It's logically accepted (albeit with some challenges to the conventional wisdom) that smaller class sizes are better for students because teachers can devote more time to each student. Similarly a smaller investment portfolio means that the investor can devote more time to monitoring each investment. There are tradeoffs though. Smaller classrooms mean a higher cost of education per student and smaller portfolios come at the expense of diversification.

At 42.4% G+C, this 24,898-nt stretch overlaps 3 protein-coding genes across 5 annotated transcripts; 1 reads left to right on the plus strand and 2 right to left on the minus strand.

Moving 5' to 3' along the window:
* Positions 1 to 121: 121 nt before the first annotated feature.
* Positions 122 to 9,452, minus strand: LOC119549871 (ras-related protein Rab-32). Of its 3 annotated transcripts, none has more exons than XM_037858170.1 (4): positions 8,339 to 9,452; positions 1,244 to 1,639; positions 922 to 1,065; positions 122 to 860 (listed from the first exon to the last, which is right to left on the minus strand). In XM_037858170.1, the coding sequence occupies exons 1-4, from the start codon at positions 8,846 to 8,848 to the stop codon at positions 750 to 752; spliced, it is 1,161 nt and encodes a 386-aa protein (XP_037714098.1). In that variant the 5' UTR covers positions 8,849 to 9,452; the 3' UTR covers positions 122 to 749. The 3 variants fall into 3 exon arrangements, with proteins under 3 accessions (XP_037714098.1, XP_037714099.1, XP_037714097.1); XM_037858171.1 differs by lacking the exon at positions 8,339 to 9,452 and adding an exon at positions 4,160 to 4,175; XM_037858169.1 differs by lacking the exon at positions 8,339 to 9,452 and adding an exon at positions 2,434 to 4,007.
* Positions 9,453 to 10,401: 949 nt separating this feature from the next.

Unfortunately there's no scientific way to determine the optimal level that balances these competing forces in classrooms or investments (sorry efficient markets theorists). However, qualitatively, the best size would be the largest size possible without sacrificing the individual attention needed to monitor the progress of each student/investment.
Looking at international data, the prevailing balance in the classroom seems to be in the 20 student range. In the average teacher's portfolio, each student is a 5% position.